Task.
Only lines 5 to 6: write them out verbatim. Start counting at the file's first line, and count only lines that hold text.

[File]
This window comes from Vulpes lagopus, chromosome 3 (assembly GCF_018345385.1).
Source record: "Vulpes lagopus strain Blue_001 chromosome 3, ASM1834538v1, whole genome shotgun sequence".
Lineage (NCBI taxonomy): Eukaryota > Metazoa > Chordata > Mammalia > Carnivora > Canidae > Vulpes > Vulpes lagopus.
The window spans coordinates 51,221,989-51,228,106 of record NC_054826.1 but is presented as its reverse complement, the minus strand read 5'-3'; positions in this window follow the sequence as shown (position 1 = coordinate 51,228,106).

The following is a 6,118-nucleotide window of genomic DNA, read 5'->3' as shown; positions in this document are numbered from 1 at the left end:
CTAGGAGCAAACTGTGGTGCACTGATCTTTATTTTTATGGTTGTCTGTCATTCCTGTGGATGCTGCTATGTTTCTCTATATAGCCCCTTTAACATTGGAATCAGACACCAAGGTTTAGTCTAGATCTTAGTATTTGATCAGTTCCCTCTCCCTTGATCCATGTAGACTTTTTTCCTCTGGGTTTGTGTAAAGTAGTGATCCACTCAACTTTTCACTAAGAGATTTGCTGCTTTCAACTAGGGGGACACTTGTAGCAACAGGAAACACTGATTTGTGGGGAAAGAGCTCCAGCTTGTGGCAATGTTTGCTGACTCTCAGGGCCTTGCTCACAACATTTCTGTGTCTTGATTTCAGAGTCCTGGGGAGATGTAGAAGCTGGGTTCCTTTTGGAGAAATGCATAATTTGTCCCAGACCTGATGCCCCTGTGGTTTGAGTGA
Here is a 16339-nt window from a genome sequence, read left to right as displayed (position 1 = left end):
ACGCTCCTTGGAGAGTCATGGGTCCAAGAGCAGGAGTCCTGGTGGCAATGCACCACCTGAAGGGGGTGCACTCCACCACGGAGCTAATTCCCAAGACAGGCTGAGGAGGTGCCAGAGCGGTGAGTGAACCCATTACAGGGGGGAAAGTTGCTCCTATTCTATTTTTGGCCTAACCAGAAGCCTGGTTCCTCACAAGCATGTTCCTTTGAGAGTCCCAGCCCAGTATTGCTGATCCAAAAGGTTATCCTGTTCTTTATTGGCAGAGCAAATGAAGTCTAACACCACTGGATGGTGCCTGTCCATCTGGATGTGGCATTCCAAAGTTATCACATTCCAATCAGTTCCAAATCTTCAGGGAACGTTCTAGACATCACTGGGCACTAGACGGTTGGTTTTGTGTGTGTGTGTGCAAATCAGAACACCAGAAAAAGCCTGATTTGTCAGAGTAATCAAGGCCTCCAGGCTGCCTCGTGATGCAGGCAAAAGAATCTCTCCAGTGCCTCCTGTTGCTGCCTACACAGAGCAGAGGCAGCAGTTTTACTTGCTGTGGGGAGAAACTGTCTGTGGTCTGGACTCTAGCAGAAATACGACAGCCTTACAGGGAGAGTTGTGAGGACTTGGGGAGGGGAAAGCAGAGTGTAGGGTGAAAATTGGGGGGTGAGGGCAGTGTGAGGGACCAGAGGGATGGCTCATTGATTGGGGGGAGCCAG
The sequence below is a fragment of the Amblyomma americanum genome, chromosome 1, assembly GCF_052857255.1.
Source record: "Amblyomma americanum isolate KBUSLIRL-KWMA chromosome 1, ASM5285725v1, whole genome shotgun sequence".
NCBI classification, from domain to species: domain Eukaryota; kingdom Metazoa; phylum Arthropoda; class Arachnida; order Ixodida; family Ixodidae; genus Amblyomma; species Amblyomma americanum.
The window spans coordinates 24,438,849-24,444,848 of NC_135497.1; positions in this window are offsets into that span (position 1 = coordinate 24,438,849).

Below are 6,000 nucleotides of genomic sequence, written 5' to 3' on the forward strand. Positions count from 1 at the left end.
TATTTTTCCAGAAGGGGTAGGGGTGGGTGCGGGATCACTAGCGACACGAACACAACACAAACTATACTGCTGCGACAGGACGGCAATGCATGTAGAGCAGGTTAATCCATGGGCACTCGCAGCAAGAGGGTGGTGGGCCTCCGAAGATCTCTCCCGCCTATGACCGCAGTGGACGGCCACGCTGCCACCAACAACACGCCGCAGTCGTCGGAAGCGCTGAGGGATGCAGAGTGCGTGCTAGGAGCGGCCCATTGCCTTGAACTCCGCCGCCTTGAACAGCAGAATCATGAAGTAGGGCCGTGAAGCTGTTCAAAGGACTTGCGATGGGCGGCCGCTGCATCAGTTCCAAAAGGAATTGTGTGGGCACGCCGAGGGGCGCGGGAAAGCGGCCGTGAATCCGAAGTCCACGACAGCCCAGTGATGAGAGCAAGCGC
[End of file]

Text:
The following is a 6,118-nucleotide window of genomic DNA, read 5'->3' as shown; positions in this document are numbered from 1 at the left end:
CTAGGAGCAAACTGTGGTGCACTGATCTTTATTTTTATGGTTGTCTGTCATTCCTGTGGATGCTGCTATGTTTCTCTATATAGCCCCTTTAACATTGGAATCAGACACCAAGGTTTAGTCTAGATCTTAGTATTTGATCAGTTCCCTCTCCCTTGATCCATGTAGACTTTTTTCCTCTGGGTTTGTGTAAAGTAGTGATCCACTCAACTTTTCACTAAGAGATTTGCTGCTTTCAACTAGGGGGACACTTGTAGCAACAGGAAACACTGATTTGTGGGGAAAGAGCTCCAGCTTGTGGCAATGTTTGCTGACTCTCAGGGCCTTGCTCACAACATTTCTGTGTCTTGATTTCAGAGTCCTGGGGAGATGTAGAAGCTGGGTTCCTTTTGGAGAAATGCATAATTTGTCCCAGACCTGATGCCCCTGTGGTTTGAGTGA